User-Generated Content (UGC) is a fairly self-explanatory term. It refers to a journalist or a news outlet using their audience’s content as a source for their stories, whether that is by using their audience’s experiences and responses, or by using their photographs, video footage or audio.
One key, and simple, way to use UGC in content, is through a comment system (Cook, Knight, 2013), which surprisingly, neither the BBC or Sky use on this story. Their content could benefit from a comment system, especially on stories like these, where it happened to a group of the general public, as there will be people that will have experiences to share. Comment sections are also a good way to bring traffic to a story, as when a comment is posted, replies can follow and creates conversations that people will come back repeatedly to check in on, especially if the comment is interesting or controversial (Cook, Knight, 2013).
Both the BBC and Sky News use different video footage in their news story. Both videos are shot on a mobile phone from somebody who was at the event, and is therefore user-generated content. One issue with UGC is whether citizens should be payed for their content or not. Paying for content would grant exclusivity to the news outlet, however, the BBC never pay for their UGC, therefore the person who filmed the video they used, would be able to share it elsewhere (Cook, Knight, 2013).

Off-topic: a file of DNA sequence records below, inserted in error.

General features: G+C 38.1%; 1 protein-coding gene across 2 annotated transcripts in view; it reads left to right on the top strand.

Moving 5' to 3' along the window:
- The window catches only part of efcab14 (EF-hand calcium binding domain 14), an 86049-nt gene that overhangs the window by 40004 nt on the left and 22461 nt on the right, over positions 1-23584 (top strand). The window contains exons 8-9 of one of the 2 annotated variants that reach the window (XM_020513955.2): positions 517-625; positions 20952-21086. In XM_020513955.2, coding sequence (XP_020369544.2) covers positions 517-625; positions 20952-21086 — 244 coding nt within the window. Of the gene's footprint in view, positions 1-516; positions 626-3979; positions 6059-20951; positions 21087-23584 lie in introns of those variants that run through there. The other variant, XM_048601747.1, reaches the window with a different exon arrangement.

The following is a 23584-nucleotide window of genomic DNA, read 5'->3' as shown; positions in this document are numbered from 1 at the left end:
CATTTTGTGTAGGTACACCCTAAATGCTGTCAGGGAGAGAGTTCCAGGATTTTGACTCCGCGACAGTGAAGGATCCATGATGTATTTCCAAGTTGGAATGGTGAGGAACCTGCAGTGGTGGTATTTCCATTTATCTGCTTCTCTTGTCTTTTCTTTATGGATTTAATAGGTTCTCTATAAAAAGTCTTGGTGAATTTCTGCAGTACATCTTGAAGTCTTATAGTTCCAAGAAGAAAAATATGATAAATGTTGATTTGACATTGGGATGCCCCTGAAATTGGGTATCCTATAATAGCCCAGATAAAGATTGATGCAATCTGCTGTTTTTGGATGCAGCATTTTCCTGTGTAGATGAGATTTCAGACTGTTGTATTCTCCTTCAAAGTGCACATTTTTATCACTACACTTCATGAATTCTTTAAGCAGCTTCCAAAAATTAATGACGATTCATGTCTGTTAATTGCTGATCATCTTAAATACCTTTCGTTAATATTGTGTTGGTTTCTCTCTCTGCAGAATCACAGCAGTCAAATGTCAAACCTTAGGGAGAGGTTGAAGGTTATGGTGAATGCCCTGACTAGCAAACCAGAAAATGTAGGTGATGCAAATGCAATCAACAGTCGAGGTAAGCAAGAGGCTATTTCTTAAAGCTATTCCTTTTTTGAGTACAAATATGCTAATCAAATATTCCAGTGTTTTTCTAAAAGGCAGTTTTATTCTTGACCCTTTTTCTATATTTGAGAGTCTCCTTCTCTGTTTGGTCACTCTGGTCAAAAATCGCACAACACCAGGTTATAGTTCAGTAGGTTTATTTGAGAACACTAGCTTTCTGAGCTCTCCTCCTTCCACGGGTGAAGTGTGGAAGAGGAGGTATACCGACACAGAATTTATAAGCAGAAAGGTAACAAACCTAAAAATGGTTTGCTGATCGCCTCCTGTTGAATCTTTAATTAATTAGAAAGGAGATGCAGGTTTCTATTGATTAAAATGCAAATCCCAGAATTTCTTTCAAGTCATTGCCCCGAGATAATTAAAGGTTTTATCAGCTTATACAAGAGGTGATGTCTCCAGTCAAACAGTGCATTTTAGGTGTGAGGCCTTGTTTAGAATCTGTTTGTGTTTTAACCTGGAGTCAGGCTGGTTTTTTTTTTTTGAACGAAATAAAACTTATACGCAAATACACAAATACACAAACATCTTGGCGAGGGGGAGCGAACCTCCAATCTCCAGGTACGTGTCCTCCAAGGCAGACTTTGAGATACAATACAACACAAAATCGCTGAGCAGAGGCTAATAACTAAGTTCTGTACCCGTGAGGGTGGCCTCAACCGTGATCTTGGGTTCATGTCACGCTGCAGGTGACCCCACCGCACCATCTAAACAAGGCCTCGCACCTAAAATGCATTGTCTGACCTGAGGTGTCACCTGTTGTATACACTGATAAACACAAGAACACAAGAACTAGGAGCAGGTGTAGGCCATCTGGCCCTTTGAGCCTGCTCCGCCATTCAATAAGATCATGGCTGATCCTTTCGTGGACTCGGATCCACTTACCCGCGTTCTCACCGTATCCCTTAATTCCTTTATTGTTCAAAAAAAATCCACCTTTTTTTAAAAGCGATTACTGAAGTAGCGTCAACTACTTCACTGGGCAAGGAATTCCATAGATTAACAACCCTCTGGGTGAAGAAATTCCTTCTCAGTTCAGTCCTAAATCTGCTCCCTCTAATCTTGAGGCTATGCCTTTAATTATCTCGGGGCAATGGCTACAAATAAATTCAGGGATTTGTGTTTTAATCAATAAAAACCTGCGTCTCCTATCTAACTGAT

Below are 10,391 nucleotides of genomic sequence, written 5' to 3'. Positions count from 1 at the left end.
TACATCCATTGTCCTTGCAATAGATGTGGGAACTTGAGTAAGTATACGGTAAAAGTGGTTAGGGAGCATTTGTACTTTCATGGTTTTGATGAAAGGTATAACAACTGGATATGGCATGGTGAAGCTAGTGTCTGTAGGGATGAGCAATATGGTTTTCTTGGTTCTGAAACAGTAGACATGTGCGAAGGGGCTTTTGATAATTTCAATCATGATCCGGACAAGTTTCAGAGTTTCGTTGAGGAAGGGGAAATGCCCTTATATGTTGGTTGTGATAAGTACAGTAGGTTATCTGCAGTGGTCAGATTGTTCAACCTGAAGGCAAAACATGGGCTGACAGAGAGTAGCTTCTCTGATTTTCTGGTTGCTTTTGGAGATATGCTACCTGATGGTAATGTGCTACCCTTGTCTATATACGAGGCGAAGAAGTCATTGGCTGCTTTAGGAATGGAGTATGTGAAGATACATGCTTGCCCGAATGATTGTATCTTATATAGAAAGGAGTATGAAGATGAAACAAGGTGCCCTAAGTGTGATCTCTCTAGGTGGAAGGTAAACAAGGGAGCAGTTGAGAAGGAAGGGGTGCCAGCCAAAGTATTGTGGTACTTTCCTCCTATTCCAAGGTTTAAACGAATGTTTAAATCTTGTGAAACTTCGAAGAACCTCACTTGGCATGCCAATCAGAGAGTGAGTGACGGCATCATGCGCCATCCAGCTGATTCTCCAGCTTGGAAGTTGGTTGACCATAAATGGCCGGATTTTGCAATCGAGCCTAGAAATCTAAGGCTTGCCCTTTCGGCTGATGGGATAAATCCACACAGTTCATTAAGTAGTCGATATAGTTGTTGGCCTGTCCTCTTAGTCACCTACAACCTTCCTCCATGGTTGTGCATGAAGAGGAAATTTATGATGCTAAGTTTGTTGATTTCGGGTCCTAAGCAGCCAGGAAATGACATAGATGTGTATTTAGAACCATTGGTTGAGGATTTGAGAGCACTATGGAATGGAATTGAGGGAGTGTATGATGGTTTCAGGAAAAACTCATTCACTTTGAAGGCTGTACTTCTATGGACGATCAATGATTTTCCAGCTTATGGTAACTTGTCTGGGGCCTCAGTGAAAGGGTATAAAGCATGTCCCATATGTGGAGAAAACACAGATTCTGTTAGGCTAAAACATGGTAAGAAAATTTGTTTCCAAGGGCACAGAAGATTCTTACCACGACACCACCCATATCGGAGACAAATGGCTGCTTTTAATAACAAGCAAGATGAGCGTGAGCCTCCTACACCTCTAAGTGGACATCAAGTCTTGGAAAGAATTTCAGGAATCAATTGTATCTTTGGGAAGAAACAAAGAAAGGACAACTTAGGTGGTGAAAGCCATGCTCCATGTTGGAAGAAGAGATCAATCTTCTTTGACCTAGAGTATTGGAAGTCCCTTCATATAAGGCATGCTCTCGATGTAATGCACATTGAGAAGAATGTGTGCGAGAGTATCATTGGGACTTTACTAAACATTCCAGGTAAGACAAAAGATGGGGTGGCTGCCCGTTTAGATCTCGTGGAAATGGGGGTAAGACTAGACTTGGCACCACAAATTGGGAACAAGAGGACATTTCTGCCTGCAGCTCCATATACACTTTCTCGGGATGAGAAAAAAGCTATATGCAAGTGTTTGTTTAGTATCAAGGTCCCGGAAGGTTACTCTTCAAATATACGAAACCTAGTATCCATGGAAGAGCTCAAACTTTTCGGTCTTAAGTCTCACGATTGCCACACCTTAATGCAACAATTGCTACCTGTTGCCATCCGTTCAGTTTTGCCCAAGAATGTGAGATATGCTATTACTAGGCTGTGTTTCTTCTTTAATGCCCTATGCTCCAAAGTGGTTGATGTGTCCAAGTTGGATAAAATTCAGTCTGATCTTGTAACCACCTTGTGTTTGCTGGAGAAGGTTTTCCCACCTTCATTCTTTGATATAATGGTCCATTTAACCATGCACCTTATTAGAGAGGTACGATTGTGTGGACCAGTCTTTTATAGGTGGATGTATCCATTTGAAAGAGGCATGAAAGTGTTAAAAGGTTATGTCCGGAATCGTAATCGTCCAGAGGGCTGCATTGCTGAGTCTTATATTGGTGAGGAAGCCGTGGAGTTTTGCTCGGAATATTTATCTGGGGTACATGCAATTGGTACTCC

Sky News used far more UGC in this story than the BBC. The opening photo is sourced from, and credited to, somebody’s Instagram. Their video footage was from a citizen at the event, as were their quotes for their story, taken from the Twitter page of the video’s owner. This technique could be considered crowdsourcing, “soliciting raw material from the users- the crowd- prior to completing, or sometimes even starting, a story,” (Cook, Knight, 2013, p.120) as without this content, there wouldn’t have been much of a story.
Cook, C. Knight, M. (2013) Social media for journalists. London: SAGE Publications Ltd